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How Alliance Professionals Deliver Value at Startup

Discussion Summary from Exclusive Executive Roundtable

There is a truism among alliance professionals—start an alliance right, or you will start it again in the midst of an erosion of trust and even conflict. As part of an exclusive executive roundtable discussion sponsored by The Rhythm of Business during the ASAP Global Alliance Summit in March, nearly a dozen heads of alliance management within life science companies gathered to discuss the challenges of startup and the value alliance professionals can and should deliver to their stakeholders during this critical phase. Their conclusion: Prepare your stakeholders for what could go wrong and set them up for making it go right.

Engage Early

Traditional research or asset-based biopharma relationships are different from most other alliances in that there is a distinct separation between the function that negotiates the relationship and the function that implements and guides it to realize the intended value. In most other situations, the alliance professional is responsible for the business development process and the ongoing management. That makes it important in biopharma partnering that the alliance professional responsible for implementing the alliance has input into the collaboration agreement and begins to get to know the partner once it is reasonably certain an alliance will be consummated. Typically, that is at the point of a binding term sheet.

Alliance management professionals have had mixed results in engaging at this point, but that boat now appears to have sailed. According to our roundtable participants:

  • “It has taken two years, but we are involved at the term sheet stage.”
  • “Depending on the disease area, we are involved in the pitching process.”
  • “We are involved—and we bring in the research contracting teams early to focus on any tech transfer.”

Our leaders shared many of the ways in which their early engagement prepares an alliance for success. “Getting the internal teams set up can require a lot of lobbying, so getting that done as you approach signing is helpful.” Having the governance committee membership ready to go by the time of agreement signing will also jumpstart an alliance, although as one participant shared, it can be challenging to do so if your partner is not also naming its members prior to agreement signing.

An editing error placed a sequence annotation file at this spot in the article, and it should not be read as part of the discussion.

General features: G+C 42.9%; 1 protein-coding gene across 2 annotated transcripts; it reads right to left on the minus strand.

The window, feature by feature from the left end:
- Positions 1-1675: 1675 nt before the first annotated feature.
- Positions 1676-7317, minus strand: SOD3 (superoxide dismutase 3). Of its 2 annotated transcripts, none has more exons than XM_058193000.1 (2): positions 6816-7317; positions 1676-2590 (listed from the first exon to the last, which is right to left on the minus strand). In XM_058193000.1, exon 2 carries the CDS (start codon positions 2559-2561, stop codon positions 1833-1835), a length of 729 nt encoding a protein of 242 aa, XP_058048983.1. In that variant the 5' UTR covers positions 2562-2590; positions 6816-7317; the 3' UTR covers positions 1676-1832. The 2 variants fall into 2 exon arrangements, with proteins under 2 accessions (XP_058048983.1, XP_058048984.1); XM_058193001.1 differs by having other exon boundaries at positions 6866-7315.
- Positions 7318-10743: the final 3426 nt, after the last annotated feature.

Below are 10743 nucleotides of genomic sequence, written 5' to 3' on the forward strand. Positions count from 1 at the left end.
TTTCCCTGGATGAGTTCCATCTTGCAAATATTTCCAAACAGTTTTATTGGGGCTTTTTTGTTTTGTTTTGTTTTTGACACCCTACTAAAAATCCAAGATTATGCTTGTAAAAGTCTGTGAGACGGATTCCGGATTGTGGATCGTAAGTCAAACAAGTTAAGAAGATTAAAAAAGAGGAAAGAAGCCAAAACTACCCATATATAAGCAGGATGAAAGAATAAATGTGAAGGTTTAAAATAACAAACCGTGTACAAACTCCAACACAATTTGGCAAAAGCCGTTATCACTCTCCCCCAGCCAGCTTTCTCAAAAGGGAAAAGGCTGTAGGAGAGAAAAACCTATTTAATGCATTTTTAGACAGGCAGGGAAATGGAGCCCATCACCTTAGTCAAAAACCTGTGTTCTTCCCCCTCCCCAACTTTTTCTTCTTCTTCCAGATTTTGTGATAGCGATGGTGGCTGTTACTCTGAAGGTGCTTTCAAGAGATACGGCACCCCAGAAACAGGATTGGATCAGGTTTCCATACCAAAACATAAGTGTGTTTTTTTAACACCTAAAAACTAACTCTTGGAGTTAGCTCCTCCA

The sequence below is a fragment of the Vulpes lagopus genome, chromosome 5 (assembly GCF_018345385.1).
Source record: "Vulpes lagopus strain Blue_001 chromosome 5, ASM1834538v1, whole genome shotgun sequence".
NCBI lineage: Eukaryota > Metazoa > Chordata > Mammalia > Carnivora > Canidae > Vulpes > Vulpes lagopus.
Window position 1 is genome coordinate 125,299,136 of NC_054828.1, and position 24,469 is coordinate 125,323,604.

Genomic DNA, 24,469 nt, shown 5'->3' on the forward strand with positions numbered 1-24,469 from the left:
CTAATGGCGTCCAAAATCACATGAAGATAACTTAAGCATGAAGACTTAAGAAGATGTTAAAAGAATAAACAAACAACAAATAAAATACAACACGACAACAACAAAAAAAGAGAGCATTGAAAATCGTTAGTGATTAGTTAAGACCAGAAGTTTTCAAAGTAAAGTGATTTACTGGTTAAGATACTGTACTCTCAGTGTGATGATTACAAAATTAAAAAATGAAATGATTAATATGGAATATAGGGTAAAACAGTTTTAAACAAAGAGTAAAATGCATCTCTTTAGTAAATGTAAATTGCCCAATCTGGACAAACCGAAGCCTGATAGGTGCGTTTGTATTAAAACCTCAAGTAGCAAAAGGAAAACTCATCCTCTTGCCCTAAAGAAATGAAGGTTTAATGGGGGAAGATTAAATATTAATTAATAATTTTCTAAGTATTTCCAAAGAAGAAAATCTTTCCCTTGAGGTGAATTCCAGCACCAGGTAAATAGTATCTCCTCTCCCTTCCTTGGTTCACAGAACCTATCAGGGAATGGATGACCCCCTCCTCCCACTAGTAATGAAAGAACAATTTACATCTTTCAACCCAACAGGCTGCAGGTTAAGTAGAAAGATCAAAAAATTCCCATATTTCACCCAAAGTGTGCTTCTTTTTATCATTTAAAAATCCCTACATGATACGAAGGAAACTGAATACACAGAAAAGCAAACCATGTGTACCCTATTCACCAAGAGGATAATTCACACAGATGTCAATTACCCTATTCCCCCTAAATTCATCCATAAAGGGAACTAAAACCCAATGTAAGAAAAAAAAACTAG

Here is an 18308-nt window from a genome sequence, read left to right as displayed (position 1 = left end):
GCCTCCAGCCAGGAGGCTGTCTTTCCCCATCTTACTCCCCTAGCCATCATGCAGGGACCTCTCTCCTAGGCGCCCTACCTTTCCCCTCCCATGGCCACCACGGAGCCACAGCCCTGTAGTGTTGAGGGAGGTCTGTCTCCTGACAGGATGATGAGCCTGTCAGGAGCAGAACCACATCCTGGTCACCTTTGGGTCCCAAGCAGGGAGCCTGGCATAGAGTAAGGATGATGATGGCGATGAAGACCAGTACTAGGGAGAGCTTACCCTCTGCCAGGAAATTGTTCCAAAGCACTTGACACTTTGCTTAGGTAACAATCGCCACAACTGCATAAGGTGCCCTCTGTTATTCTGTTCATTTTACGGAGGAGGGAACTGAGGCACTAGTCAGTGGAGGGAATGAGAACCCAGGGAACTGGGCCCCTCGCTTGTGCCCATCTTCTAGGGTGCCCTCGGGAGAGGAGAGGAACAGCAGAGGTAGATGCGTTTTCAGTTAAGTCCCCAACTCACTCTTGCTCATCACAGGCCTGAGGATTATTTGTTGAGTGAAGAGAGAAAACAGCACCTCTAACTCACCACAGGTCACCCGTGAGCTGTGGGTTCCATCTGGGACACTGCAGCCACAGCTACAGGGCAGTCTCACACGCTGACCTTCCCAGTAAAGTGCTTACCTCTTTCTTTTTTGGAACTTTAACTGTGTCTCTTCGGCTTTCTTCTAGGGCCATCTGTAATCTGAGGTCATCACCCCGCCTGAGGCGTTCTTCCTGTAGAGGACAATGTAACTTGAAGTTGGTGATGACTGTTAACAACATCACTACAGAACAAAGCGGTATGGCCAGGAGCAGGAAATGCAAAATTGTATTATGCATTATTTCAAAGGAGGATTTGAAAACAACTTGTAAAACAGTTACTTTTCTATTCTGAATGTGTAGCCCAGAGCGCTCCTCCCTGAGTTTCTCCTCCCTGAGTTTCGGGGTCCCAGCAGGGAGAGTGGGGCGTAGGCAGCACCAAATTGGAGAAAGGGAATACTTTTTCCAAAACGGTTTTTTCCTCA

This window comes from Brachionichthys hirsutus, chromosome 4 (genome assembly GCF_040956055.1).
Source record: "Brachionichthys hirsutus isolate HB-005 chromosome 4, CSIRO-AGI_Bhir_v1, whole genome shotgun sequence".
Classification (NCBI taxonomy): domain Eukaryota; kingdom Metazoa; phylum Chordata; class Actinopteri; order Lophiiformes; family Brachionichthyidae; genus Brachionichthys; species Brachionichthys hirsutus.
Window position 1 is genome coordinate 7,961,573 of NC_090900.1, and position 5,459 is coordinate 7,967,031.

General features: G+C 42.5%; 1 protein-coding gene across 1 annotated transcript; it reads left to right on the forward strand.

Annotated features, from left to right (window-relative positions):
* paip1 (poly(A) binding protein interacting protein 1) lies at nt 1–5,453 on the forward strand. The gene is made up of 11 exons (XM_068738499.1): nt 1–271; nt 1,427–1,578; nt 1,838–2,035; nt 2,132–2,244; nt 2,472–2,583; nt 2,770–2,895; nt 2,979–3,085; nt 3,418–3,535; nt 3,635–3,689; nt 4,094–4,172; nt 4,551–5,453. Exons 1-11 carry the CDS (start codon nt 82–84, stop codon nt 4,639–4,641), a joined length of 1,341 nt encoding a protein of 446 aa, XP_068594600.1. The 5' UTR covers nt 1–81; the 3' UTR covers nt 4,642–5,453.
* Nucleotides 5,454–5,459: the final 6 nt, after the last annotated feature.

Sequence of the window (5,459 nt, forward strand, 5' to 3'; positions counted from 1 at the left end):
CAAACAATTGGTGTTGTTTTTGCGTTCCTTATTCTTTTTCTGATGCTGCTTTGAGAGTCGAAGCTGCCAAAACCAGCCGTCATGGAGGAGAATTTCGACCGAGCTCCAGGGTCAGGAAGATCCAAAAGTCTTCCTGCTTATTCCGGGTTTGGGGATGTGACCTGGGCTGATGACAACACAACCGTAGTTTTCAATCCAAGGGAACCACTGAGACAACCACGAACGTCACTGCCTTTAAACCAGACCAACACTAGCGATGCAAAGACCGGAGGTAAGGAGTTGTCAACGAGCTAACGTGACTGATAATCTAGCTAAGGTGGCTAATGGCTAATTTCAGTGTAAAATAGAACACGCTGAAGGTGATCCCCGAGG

Because of the increasing complexity of many early-stage alliances, often involving new technologies and modalities that research people aren’t familiar with, convening teams to align on the plan is helpful. “We help the teams clarify roles and responsibilities,” explained one of the roundtable participants. “We work with our leadership champions to help them articulate and align on what they really want to see from the collaboration,” added another.

A Holistic Perspective

Getting that clarity and translating from the vision of the alliance to the operations while the agreement is being finalized gives the alliance professional insights to use in reviewing the whole agreement. “Looking at the whole agreement helps us see how it creates a whole alliance,” offered one of the alliance management leaders. Seeing how the alliance becomes more than the sum of the parts—and how the parts are supposed to interact with one another provides a window into potential risks.